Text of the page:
UAB Medicine News
Managing Diabetes Important for Reducing Heart Disease Risk
Heart disease is the nation’s leading cause of death and a major cause of disability. Among conditions that lead to heart disease, diabetes qualifies as a major risk factor. Therefore, managing diabetes is one of the most important things people with the condition can do to limit their risk of heart disease.
People with diabetes are twice as likely to have a heart attack or stroke than people without diabetes. In fact, most people who have diabetes will develop some type of heart disease in their lifetime. Heart disease is a general term for conditions that slow or stop the flow of blood to and from the heart, such as:
- Heart failure: a condition in which the heart cannot fill up with blood or cannot pump blood to the rest of the body with enough force. Sometimes both problems are present. This condition develops over time and can be caused by a number of factors, such as damage to heart muscle or blocked arteries.
- Heart attack: permanent damage to the heart. Coronary arteries provide the heart with oxygen-rich blood to keep it nourished. Arteries also can become clogged with fat, calcium, proteins, and inflammation (also called plaque), which can rupture inside arteries and cause a blood clot. That can starve the heart of oxygen, causing permanent damage due to heart muscle cell death.
- Stroke: occurs when the blood supply to part of the brain is suddenly interrupted or when a blood vessel in the brain bursts, spilling blood into the spaces surrounding brain cells. Brain cells die when they no longer receive oxygen and nutrients from the blood. Damage to brain tissue can cause you to lose the ability to speak or move parts of your body.
The Link to Diabetes, and How to Manage It
High blood glucose from diabetes can damage blood vessels and the nerves that control heart muscle and blood vessels. Over time, this damage can lead to heart disease. Adults with diabetes are more likely to have heart disease or stroke, and they also tend to develop heart disease at a younger age than people without diabetes.
If you have diabetes, you can protect your heart and health by managing your blood glucose, also called blood sugar. You also can protect yourself by controlling high blood pressure and high cholesterol.
The National Institutes of Health and the American Heart Association recommend these lifestyle changes for people with diabetes, to help lower their risk for heart disease and better manage their condition:
- Healthy diet. Eat more fresh fruits and vegetables, lean protein, and whole grains. Eat fewer processed foods (such as chips, sweets, and fast food) and avoid trans fats. Drink more water, fewer sugary drinks, and less alcohol.
- Healthy weight. If you’re overweight, losing even a modest amount of weight can lower your triglycerides and blood sugar. Modest weight loss means 5% to 7% of body weight, or 10-14 pounds for a 200-pound person.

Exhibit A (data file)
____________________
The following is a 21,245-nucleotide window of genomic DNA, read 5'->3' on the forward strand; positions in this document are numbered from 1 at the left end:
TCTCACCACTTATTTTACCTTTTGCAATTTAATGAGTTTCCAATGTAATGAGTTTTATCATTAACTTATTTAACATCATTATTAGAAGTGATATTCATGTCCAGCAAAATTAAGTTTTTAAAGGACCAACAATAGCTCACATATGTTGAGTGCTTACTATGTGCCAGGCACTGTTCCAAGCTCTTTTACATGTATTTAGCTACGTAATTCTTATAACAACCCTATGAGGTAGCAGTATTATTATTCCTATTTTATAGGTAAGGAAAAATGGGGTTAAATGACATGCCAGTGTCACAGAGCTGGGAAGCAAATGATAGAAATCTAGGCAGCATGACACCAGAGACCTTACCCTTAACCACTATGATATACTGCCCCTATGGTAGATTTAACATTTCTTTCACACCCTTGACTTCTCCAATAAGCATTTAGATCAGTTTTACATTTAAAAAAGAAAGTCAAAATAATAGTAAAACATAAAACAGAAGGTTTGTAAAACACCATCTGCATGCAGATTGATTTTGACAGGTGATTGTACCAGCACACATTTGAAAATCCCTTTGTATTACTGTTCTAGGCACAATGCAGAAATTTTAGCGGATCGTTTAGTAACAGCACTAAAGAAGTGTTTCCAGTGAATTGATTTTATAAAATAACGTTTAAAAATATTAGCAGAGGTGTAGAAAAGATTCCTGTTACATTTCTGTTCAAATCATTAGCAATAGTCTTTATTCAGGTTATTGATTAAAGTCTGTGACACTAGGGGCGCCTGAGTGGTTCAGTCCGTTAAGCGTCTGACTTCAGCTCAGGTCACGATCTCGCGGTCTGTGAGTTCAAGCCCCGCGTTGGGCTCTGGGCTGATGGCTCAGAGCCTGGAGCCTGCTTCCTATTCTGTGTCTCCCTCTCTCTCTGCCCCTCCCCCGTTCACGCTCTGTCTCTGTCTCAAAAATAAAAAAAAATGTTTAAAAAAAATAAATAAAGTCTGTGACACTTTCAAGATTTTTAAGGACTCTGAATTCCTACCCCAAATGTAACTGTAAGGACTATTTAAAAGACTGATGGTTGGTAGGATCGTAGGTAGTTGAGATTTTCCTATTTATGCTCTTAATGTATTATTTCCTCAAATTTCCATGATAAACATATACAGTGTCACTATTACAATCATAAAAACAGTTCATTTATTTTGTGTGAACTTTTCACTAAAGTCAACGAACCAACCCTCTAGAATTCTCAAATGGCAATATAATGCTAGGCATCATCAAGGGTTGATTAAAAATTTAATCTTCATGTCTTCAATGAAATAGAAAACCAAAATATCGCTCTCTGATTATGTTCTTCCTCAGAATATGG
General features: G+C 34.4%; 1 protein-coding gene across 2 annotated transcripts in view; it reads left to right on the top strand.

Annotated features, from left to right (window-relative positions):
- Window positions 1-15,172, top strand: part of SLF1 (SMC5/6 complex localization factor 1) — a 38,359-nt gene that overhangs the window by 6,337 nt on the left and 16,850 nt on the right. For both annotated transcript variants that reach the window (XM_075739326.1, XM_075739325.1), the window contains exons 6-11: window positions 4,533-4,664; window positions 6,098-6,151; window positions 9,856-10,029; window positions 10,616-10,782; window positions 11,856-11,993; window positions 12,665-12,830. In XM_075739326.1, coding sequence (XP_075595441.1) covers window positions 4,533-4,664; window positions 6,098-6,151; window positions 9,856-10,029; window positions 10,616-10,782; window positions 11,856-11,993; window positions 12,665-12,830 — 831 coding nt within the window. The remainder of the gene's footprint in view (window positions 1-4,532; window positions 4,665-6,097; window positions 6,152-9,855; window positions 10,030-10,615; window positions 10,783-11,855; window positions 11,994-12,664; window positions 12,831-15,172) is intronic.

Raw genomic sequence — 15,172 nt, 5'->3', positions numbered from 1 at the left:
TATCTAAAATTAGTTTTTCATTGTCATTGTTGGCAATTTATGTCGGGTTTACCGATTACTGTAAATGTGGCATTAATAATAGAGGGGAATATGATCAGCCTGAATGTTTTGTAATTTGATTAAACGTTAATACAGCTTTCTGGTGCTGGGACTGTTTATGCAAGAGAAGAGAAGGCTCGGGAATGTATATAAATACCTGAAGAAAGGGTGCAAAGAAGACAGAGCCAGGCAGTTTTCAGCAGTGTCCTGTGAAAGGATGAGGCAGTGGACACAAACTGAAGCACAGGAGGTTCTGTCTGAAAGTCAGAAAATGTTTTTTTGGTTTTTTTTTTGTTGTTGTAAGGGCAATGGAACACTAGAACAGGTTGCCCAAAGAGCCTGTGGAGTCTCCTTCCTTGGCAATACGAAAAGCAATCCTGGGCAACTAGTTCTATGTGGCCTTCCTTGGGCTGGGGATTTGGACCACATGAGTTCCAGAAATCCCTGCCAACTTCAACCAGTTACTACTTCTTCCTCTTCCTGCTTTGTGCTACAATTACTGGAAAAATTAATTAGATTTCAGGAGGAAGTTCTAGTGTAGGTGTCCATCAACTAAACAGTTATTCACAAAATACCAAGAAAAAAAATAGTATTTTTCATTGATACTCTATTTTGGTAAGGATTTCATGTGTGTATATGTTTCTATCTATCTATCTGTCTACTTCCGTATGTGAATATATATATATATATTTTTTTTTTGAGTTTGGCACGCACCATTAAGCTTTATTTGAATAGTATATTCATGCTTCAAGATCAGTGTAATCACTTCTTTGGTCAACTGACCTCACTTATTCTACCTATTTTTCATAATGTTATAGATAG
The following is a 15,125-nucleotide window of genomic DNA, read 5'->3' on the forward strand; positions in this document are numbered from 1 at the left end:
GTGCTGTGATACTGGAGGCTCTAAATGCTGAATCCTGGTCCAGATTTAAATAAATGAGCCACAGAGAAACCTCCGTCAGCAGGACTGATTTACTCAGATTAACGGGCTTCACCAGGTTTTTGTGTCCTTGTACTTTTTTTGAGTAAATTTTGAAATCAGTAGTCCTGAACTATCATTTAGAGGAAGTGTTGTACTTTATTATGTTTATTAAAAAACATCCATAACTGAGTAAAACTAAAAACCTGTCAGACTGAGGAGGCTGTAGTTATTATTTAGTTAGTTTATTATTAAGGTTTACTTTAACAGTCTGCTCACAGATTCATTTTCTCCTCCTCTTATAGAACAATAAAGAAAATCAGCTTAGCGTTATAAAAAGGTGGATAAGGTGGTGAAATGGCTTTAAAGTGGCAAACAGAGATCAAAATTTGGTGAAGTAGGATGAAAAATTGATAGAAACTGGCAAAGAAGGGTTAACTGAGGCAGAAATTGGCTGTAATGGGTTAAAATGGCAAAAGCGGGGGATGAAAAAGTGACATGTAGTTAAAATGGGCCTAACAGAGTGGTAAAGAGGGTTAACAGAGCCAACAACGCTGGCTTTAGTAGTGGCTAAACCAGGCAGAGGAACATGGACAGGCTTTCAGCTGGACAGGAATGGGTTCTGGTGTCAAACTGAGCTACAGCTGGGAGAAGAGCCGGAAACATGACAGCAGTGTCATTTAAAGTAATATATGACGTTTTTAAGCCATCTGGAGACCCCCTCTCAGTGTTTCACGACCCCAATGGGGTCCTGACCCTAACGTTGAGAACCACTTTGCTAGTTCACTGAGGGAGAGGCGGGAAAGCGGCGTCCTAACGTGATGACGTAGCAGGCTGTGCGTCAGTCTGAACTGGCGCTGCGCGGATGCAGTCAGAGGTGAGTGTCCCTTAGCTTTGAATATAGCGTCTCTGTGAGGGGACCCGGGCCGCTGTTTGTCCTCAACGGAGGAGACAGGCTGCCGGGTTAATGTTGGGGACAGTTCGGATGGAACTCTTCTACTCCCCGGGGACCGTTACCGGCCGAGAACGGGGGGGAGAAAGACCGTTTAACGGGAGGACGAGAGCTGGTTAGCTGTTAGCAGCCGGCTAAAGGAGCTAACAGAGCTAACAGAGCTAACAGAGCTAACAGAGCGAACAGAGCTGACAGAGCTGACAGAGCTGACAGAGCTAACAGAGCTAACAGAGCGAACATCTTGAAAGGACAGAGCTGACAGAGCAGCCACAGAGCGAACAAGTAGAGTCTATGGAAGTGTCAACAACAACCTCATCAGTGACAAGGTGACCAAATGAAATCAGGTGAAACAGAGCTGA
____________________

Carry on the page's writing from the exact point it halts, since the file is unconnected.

- Active lifestyle. Being physically active makes your body more sensitive to insulin (the hormone that allows cells in your body to use blood sugar for energy), which helps manage diabetes. Physical activity also helps control blood sugar levels. Try to get at least 150 minutes per week of moderate-intensity physical activity, such as brisk walking.
- Manage stress. Stress can raise your blood pressure and also can lead to unhealthy behaviors, such as drinking too much alcohol or overeating. Instead, visit a mental health counselor, try meditation or deep breathing, get some physical activity, or get support from friends and family.
- Remember the ABCs:
- A: Get a regular A1C test to measure your average blood sugar over 2-3 months, and try to stay in your target range as much as possible.
- B: Try to keep your Blood pressure below 140/90 mm Hg (or whatever target your doctor sets).
- C: Manage your Cholesterol levels.
Talk to the Experts
Ask your doctor about reachable goals for A1C, blood pressure, and cholesterol, and how you can work toward these goals. To improve your diabetes self-management skills, you doctor may refer you to a diabetes educator or a registered dietitian.
If lifestyle changes do not help reduce the risks for heart disease, there are many other approaches. Advances in treatment, surgical techniques, and various medical technologies provide additional options for help.
The UAB Cardiovascular Institute (CVI) is among the largest programs of its kind in the southeast and features the most advanced technology available. Click here to learn how CVI specialists can help you reduce your risks for heart disease.
Sources: National Institutes of Health, the Centers for Disease Control and Prevention, American Heart Association